Home > News > Roskill: Gallium Market to Benefit as GaN-based LED Lighting Comes of Age

Roskill: Gallium Market to Benefit as GaN-based LED Lighting Comes of Age

 Demand for gallium is forecast to rise rapidly between 2014 and 2020 as general lighting moves away from incandescent and fluorescent lamps to light-emitting diodes (LEDs).  This strong growth is not, however, likely to result in any tightness in supply as the market is oversupplied and likely to remain so.  

Production is dominated by China 

Chinese capacity for primary gallium production (as a by-product of alumina) is estimated to have risen from a third to 80% of the global total between 2009 and 2013. Despite the increase in capacity, world production of primary gallium is estimated by the USGS to have fallen by about 100t in 2013 to 280t. Some 220t of this was produced in China, where stocks are accumulating. Recycling, particularly in Japan, is an important element of supply.

Consumption is mainly in Japan but China is catching up 

By far the largest market is in Japan, but its share of the global market is estimated to have fallen from as high as 80% in the mid-2000s to about 50% in 2013.  While Japan is likely to remain the world's dominant gallium market for some years, the growth of the optoelectronics and electronics industries in China, together with the abundant domestic supply of gallium, indicates that the Chinese market will eventually become the largest.  The global market for gallium is forecast to increase by 40% to about 422tpy by 2020 with use in general lighting rising from 18% to 33% of total demand.  Gallium's use for electronic power management will remain the largest market but will decline from 50% to 43% of the total.  

The use of gallium nitride (GaN) semiconductors is expanding rapidly 

The use of GaN-based integrated circuits and light-emitting diodes (LEDs) is widening and increasing with a number of companies researching and developing its potential. The use of gallium compound LEDs, particularly GaN-based, in all types of solid state lighting (SSL) applications has become a major use for gallium. The SSL market comprises architectural, commercial, consumer portable (for example, torches), industrial, outdoor and residential, signals (for example, traffic lights) and motor vehicles.  Architectural lighting has been the largest market, but may be overtaken by outdoor and residential lighting.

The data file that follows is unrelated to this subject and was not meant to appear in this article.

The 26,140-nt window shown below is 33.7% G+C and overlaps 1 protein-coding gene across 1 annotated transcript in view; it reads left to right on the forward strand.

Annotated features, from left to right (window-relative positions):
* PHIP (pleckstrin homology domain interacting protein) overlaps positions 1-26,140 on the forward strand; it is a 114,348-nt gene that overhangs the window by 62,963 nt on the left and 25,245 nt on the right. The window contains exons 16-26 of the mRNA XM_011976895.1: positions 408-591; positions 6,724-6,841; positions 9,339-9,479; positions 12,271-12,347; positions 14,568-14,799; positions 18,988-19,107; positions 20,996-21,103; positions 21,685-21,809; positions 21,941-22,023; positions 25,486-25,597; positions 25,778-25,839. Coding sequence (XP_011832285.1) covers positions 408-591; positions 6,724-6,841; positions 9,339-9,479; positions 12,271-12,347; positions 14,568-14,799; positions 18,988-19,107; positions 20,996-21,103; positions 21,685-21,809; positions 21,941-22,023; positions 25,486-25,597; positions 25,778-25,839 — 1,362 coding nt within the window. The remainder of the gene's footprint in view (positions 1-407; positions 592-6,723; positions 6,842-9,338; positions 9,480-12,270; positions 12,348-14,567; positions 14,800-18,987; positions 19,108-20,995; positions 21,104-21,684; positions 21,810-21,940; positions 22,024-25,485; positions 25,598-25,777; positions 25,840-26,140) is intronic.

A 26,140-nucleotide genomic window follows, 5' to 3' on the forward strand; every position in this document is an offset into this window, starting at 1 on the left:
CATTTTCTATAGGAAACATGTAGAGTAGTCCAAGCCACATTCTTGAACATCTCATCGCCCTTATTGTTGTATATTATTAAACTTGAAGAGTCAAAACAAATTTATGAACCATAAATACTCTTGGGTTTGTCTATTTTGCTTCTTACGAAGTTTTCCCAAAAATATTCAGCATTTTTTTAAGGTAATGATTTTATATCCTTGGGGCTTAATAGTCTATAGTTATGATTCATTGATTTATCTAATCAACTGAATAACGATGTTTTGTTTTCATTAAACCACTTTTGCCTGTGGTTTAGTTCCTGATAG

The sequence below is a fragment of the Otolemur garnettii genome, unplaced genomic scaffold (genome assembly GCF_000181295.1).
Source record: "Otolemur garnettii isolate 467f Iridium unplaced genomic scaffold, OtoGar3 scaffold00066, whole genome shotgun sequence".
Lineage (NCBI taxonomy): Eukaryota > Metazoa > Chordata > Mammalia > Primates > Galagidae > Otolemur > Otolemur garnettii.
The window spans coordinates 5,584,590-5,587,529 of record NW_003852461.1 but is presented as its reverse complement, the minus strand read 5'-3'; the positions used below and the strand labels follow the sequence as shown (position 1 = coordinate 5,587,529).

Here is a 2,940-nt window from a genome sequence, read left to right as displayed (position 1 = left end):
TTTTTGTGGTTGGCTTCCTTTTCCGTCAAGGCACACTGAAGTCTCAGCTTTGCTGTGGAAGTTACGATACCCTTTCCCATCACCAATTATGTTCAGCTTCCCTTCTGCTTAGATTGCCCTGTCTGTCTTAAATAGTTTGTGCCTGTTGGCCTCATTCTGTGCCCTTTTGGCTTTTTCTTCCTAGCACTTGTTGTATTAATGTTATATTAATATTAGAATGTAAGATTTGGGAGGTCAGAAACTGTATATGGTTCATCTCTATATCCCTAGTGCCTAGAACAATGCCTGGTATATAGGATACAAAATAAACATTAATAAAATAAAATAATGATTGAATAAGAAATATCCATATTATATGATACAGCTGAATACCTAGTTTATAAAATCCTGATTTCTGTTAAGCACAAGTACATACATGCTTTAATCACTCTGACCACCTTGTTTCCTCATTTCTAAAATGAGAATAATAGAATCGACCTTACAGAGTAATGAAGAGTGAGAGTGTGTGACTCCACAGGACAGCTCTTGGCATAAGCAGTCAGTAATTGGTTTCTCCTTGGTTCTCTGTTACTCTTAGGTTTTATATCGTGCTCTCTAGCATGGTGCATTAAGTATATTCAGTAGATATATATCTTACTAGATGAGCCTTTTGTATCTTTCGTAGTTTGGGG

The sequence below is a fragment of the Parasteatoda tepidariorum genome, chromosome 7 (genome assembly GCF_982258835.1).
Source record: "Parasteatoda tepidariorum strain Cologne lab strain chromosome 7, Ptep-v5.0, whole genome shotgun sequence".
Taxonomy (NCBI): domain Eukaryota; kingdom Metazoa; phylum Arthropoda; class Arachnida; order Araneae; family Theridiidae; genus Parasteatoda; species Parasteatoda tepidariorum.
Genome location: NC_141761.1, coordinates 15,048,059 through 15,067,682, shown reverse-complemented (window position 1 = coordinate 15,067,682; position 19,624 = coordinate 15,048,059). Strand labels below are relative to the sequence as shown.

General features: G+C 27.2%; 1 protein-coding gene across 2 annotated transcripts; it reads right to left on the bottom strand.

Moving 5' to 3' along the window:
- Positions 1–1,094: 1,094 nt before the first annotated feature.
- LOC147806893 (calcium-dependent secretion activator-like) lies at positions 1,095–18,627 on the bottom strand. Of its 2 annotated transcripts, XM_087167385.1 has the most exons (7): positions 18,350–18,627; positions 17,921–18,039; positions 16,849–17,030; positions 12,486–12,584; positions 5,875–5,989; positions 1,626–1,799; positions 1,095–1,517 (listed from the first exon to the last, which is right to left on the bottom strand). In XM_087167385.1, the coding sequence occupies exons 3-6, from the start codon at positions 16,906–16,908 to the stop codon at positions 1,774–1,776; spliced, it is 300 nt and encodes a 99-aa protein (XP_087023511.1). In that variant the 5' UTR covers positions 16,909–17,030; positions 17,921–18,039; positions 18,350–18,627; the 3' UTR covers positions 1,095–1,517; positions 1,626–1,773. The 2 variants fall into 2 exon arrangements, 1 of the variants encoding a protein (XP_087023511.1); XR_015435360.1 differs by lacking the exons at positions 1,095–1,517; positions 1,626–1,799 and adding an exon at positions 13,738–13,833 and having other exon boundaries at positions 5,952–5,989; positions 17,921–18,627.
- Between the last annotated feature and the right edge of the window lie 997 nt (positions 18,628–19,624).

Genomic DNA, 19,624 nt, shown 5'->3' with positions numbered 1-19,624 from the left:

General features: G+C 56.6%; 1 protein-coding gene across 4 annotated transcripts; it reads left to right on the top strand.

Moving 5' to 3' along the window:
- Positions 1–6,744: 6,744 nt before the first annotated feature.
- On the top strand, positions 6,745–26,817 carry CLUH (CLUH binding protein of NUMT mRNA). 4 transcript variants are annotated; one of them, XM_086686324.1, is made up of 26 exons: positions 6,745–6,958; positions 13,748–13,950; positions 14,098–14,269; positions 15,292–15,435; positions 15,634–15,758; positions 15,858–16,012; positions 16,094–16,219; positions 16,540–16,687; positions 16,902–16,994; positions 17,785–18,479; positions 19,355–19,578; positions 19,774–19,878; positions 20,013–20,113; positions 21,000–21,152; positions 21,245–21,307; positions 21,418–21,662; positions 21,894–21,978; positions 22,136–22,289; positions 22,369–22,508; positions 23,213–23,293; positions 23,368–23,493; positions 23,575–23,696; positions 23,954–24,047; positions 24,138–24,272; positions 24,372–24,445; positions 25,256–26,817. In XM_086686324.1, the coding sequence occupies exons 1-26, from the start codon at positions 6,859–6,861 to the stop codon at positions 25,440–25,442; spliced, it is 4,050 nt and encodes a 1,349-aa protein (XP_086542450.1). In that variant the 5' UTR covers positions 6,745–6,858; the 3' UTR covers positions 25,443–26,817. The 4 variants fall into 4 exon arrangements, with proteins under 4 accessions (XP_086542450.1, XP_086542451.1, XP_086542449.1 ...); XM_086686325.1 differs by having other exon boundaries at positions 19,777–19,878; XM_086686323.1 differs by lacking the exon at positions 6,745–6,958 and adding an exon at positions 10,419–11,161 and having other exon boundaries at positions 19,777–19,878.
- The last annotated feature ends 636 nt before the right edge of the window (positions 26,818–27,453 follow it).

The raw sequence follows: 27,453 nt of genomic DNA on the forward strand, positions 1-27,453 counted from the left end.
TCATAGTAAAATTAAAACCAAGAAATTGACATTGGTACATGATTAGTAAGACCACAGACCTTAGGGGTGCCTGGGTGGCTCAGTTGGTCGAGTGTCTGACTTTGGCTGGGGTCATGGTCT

GaN power semiconductors can operate at higher temperatures, power levels, voltages and frequencies than gallium arsenide and silicon. There are power applications for GaN in power distribution, industrial and heavy electrical systems, and turbines, heavy machinery, advanced industrial control systems and electro-mechanical computing systems. It is also capable of working across a very broad range of other high-frequency, high-power and microwave electronic devices used in cable TV, aerospace applications, utility grids, electric vehicles and wireless applications such as base stations. GaN semiconductors are also used in LEDs for backlighting of LCD flat panel displays in computers, TVs and mobile telephones, and in signage.

Gallium arsenide (GaAs) semiconductors and semi-insulators remain an important market 

GaAs has historically been the most widely used gallium compound semiconductor, the main modern uses of which are in power amplifiers principally for cell (or mobile) phone integrated circuits (IC) and in LEDs for backlighting of televisions, computers and phones.  

Speed is the main advantage of gallium arsenide (GaAs).  It is a faster, more efficient substrate material than silicon for integrated circuit chips because its electrons travel approximately five times faster than they do in silicon. In addition to its speed advantage, GaAs is able to operate over a wider range of temperatures than silicon, and has much higher radiation hardness.  It is, therefore, particularly useful for space applications, and military hardware.

What impact will changes in the gallium market have on prices? 

Despite growing demand for use in LED lighting, and a wide held expectation that GaN-based LED lighting will become the norm in the next ten years, gallium prices in 2013 and the early part of 2014 fell to their lowest ever levels in real terms. This is because gallium supplies from a combination of both primary and secondary sources are deemed more than sufficient to meet any likely demand.  With only eleven producers of primary gallium in the world, seven of which are in China, it is possible that a producer price, based on costs and a profit margin, could come into force.  This may lead to a gradual increase in prices from the very low levels seen in the first half of 2014.

  • GaN
  • LED lighting
  • gallium
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  •  Source: ledinside

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